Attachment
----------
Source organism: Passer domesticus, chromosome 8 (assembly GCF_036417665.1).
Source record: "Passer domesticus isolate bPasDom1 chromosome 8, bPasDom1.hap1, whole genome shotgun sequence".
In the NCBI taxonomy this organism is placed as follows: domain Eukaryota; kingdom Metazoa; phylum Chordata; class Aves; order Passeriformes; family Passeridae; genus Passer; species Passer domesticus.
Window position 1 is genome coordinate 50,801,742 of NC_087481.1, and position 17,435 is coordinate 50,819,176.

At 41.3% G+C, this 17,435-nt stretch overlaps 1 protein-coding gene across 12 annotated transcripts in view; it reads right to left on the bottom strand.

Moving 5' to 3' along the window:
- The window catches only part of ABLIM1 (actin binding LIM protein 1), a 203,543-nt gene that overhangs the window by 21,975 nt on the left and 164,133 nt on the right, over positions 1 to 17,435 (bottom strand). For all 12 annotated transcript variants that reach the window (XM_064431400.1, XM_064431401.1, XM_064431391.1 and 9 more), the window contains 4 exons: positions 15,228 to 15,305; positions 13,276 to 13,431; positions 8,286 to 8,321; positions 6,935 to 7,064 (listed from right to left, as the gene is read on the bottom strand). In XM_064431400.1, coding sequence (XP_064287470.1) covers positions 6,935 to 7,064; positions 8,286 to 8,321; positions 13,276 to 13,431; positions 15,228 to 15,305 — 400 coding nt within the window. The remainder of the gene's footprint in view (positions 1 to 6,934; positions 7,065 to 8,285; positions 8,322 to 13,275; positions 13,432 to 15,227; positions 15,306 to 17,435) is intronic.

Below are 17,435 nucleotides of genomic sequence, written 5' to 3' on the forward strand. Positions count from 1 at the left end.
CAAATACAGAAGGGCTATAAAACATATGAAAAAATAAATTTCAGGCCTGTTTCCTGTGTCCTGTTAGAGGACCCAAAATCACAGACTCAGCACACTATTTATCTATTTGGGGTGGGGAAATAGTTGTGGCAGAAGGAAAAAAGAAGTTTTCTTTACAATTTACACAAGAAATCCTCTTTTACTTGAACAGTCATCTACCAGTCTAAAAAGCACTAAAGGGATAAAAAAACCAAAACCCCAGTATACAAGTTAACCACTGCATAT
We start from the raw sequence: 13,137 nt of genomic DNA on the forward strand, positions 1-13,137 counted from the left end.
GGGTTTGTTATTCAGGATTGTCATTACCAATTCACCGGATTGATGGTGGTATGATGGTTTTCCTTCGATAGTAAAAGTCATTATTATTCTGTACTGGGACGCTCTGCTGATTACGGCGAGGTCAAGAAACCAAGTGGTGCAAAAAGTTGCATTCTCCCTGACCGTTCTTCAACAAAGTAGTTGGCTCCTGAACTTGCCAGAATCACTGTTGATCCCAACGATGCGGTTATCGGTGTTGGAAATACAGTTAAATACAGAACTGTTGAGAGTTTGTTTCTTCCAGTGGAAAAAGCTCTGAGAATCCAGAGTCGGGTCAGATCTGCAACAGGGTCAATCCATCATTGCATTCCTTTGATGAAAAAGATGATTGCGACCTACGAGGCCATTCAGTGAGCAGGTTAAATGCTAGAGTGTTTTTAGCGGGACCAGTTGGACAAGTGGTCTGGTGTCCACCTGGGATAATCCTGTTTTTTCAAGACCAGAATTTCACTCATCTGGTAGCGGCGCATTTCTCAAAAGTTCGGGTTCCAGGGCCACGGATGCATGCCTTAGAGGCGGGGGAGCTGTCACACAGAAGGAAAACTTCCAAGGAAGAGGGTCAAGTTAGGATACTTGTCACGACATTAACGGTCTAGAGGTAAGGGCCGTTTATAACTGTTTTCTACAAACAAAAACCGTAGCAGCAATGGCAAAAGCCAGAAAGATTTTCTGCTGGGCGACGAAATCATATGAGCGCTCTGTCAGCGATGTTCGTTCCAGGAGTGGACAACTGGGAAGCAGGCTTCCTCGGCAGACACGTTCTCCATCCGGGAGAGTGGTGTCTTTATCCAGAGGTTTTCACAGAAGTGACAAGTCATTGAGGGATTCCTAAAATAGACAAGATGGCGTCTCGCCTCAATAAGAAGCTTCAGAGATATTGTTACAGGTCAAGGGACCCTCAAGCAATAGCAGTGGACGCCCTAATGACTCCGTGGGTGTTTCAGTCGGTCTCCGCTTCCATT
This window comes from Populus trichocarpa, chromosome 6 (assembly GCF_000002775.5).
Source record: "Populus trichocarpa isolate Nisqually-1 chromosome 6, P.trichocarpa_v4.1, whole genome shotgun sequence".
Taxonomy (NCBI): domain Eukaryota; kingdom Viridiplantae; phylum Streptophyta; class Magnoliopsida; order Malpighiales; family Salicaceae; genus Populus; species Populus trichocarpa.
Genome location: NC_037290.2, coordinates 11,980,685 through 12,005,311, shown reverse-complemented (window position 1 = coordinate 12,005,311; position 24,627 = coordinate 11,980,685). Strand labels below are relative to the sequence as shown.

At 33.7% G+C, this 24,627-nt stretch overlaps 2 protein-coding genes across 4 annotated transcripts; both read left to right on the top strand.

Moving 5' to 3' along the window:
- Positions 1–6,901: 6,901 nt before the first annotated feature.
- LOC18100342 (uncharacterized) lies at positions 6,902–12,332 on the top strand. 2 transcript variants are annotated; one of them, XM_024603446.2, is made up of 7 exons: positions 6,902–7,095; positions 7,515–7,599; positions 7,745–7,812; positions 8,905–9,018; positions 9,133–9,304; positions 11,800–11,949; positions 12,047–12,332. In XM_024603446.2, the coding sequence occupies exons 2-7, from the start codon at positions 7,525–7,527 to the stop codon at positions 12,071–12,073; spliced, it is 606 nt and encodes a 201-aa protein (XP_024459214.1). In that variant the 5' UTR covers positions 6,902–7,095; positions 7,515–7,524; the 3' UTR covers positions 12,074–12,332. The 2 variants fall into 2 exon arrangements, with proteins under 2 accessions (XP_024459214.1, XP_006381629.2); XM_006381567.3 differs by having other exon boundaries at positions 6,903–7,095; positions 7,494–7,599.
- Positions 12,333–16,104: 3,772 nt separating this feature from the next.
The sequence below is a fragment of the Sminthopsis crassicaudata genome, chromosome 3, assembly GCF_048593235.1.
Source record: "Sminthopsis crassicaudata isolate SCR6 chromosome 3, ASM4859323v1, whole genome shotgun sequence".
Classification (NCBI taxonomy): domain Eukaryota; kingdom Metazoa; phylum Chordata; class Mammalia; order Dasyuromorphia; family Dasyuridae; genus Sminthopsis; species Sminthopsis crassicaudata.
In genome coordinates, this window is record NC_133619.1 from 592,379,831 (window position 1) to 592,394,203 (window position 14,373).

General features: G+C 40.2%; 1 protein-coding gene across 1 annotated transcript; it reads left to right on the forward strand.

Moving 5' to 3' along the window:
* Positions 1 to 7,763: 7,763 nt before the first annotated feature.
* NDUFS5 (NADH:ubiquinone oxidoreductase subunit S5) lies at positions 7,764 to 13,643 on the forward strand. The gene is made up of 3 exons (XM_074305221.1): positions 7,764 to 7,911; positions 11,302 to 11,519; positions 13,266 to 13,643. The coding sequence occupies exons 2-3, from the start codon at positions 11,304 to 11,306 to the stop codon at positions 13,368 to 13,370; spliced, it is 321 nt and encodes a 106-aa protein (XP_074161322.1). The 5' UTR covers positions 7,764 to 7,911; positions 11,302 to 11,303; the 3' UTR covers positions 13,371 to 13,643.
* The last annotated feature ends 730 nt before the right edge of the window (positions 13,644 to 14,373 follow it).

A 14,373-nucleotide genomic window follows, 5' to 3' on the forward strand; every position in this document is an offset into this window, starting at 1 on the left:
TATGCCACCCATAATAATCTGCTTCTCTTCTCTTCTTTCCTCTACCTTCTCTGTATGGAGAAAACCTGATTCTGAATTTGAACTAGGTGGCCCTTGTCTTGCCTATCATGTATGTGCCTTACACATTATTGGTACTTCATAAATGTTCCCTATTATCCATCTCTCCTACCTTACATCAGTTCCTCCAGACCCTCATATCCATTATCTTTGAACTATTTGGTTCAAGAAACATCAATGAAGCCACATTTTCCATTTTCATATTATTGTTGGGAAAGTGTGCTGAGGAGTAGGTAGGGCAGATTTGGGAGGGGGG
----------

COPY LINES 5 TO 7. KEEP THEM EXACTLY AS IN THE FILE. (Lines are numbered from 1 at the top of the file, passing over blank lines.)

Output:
At 41.3% G+C, this 17,435-nt stretch overlaps 1 protein-coding gene across 12 annotated transcripts in view; it reads right to left on the bottom strand.

Moving 5' to 3' along the window:
- The window catches only part of ABLIM1 (actin binding LIM protein 1), a 203,543-nt gene that overhangs the window by 21,975 nt on the left and 164,133 nt on the right, over positions 1 to 17,435 (bottom strand). For all 12 annotated transcript variants that reach the window (XM_064431400.1, XM_064431401.1, XM_064431391.1 and 9 more), the window contains 4 exons: positions 15,228 to 15,305; positions 13,276 to 13,431; positions 8,286 to 8,321; positions 6,935 to 7,064 (listed from right to left, as the gene is read on the bottom strand). In XM_064431400.1, coding sequence (XP_064287470.1) covers positions 6,935 to 7,064; positions 8,286 to 8,321; positions 13,276 to 13,431; positions 15,228 to 15,305 — 400 coding nt within the window. The remainder of the gene's footprint in view (positions 1 to 6,934; positions 7,065 to 8,285; positions 8,322 to 13,275; positions 13,432 to 15,227; positions 15,306 to 17,435) is intronic.